Well lockdown’s over and we can travel a bit more, and fortunately the birds have been saving themselves for us. On Thursday we had a big surprise when the long-staying Northern Mockingbird in Devon pitched up in Pulborough. A quick dash out after work gave us good views and a few phonescoped photos that were way better than I expected (doesn’t make them good, though).
Unfortunately it didn’t hang around on Friday, although I still dashed over on Friday afternoon and added Pied Flycatcher and Redpoll to the on-foot list. Today we toured the other Sussex rarities that have been hanging around during the lockdown, both a bit too far to walk to. At Warnham the Little Bunting eventually turned up after a couple of hours waiting and over at Barcombe Cross the White-throated Sparrow played hide and seek with us, but gave reasonable views eventually.
A bit of sun has brought out the butterflies on our usual circuit of Cissbury Ring and the Monarch’s Way, as well as our first Bee Flies of the year, including a cooperative one at home. We also had a total of 11 Wheatears, although none came close enough for a worthwhile photo. Best of all was a field with five Hares in, three of which were spooked by the farmer moving some sheep and ran right past us. Once they had got further away from us they settled down and did a little bit of boxing, although too far away for any photographs.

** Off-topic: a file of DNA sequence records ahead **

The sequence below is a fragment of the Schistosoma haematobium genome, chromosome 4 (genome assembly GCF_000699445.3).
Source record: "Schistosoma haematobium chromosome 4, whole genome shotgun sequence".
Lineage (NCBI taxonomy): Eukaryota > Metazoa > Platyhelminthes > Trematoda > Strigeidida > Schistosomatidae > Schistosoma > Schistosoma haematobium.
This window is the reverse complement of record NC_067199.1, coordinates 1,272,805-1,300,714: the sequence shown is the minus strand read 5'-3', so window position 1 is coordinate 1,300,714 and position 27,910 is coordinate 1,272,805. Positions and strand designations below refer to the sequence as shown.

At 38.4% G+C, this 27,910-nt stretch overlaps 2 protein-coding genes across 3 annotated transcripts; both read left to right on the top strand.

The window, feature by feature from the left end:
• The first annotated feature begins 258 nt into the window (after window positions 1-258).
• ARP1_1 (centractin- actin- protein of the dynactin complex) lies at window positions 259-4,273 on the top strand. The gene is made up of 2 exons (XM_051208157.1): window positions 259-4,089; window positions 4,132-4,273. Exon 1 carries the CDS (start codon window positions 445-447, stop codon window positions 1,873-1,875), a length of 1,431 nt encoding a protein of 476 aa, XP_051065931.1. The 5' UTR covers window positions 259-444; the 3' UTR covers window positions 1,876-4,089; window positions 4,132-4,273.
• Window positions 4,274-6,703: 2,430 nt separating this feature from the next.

It’s got to stop! I’m not on about the landowners, estate managers and gamekeepers who think that breaking the law is OK to improve their profits when it’s just as corrupt as bribery and other forms of malpractice that are taken more seriously by the courts. That needs to stop too, but I’m on about persecution of me by raptors.
First there is the Hen Harrier that has spent the last two winters just over the Down from me, an area where walk often. Everyone else has seen it, but have I? Of course not. Now it’s spreading: a long walk last week had none of the released White-tailed Eagles that have been seen by everyone. A return visit yesterday as part of a 30 mile walk did have a Hen Harrier (not the bird), but, having sat for a while and watched the area, a White-tailed Eagle drifted across literally 4 minutes after we turned our backs and left. Thanks heavens it’s only a plastic bird.
A 16 mile walk at speed on Friday meant that I wasn’t carrying my camera (or seeing any birds). A lazy day on Saturday meant there were no photographs either, and a 21 mile walk to Shoreham and up the Adur and back over the Downs meant that I was carrying my small and not very impressive camera. It was a glorious day and successful bird-wise (apart from the blasted Rock Pipit at Shoreham Fort), but all the birds were too far away, so there was no need for the camera. Until we got to about a mile and a half from home, when our local Barn Owl turned up, sitting on a fence post ahead of us. We hardly ever see this bird in daylight, and it wasn’t bothered by being seen, allowing us to sneak up on it a bit, and then flew to a closer post to check us out. Eventually it decided to go hunting, but still allowed fantastic views. What a shame this never happens when I have my good camera with me. Ah well, the shots I got will have to do.